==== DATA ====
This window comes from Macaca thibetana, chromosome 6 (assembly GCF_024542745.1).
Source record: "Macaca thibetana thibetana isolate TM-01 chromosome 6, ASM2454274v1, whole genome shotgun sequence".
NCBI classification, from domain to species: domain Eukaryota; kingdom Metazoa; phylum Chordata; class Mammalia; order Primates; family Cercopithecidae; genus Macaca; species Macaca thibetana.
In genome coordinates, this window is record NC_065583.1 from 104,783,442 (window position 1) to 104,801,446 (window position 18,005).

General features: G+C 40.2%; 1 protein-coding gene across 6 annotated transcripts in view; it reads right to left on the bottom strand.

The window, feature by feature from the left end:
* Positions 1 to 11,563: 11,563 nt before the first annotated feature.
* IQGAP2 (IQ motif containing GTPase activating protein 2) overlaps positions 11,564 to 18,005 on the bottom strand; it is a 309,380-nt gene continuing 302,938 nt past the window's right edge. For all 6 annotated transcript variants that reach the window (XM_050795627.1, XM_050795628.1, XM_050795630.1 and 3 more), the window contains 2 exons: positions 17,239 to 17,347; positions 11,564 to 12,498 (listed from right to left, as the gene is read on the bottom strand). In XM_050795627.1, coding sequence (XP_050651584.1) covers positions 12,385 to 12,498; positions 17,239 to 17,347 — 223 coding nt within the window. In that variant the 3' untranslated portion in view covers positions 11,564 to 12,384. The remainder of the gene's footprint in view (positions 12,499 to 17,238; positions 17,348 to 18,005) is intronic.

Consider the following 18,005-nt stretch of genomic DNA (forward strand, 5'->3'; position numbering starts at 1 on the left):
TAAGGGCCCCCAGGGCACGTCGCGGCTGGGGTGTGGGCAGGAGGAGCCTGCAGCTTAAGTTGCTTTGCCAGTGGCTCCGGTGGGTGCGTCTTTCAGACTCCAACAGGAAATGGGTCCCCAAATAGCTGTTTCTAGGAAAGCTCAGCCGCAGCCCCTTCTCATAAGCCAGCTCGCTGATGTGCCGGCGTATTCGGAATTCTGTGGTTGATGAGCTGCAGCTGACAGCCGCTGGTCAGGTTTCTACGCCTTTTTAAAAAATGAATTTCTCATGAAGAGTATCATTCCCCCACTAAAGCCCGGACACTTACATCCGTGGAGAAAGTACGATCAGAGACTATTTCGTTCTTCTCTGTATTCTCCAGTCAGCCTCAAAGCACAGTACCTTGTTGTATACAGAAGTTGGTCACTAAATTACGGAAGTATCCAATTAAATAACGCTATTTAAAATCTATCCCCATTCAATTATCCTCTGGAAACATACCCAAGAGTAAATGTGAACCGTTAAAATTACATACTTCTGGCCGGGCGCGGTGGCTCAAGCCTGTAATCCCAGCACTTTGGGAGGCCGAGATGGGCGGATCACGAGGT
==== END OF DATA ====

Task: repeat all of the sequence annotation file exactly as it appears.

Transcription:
This window comes from Macaca thibetana, chromosome 6 (assembly GCF_024542745.1).
Source record: "Macaca thibetana thibetana isolate TM-01 chromosome 6, ASM2454274v1, whole genome shotgun sequence".
NCBI classification, from domain to species: domain Eukaryota; kingdom Metazoa; phylum Chordata; class Mammalia; order Primates; family Cercopithecidae; genus Macaca; species Macaca thibetana.
In genome coordinates, this window is record NC_065583.1 from 104,783,442 (window position 1) to 104,801,446 (window position 18,005).

General features: G+C 40.2%; 1 protein-coding gene across 6 annotated transcripts in view; it reads right to left on the bottom strand.

The window, feature by feature from the left end:
* Positions 1 to 11,563: 11,563 nt before the first annotated feature.
* IQGAP2 (IQ motif containing GTPase activating protein 2) overlaps positions 11,564 to 18,005 on the bottom strand; it is a 309,380-nt gene continuing 302,938 nt past the window's right edge. For all 6 annotated transcript variants that reach the window (XM_050795627.1, XM_050795628.1, XM_050795630.1 and 3 more), the window contains 2 exons: positions 17,239 to 17,347; positions 11,564 to 12,498 (listed from right to left, as the gene is read on the bottom strand). In XM_050795627.1, coding sequence (XP_050651584.1) covers positions 12,385 to 12,498; positions 17,239 to 17,347 — 223 coding nt within the window. In that variant the 3' untranslated portion in view covers positions 11,564 to 12,384. The remainder of the gene's footprint in view (positions 12,499 to 17,238; positions 17,348 to 18,005) is intronic.

Consider the following 18,005-nt stretch of genomic DNA (forward strand, 5'->3'; position numbering starts at 1 on the left):
TAAGGGCCCCCAGGGCACGTCGCGGCTGGGGTGTGGGCAGGAGGAGCCTGCAGCTTAAGTTGCTTTGCCAGTGGCTCCGGTGGGTGCGTCTTTCAGACTCCAACAGGAAATGGGTCCCCAAATAGCTGTTTCTAGGAAAGCTCAGCCGCAGCCCCTTCTCATAAGCCAGCTCGCTGATGTGCCGGCGTATTCGGAATTCTGTGGTTGATGAGCTGCAGCTGACAGCCGCTGGTCAGGTTTCTACGCCTTTTTAAAAAATGAATTTCTCATGAAGAGTATCATTCCCCCACTAAAGCCCGGACACTTACATCCGTGGAGAAAGTACGATCAGAGACTATTTCGTTCTTCTCTGTATTCTCCAGTCAGCCTCAAAGCACAGTACCTTGTTGTATACAGAAGTTGGTCACTAAATTACGGAAGTATCCAATTAAATAACGCTATTTAAAATCTATCCCCATTCAATTATCCTCTGGAAACATACCCAAGAGTAAATGTGAACCGTTAAAATTACATACTTCTGGCCGGGCGCGGTGGCTCAAGCCTGTAATCCCAGCACTTTGGGAGGCCGAGATGGGCGGATCACGAGGT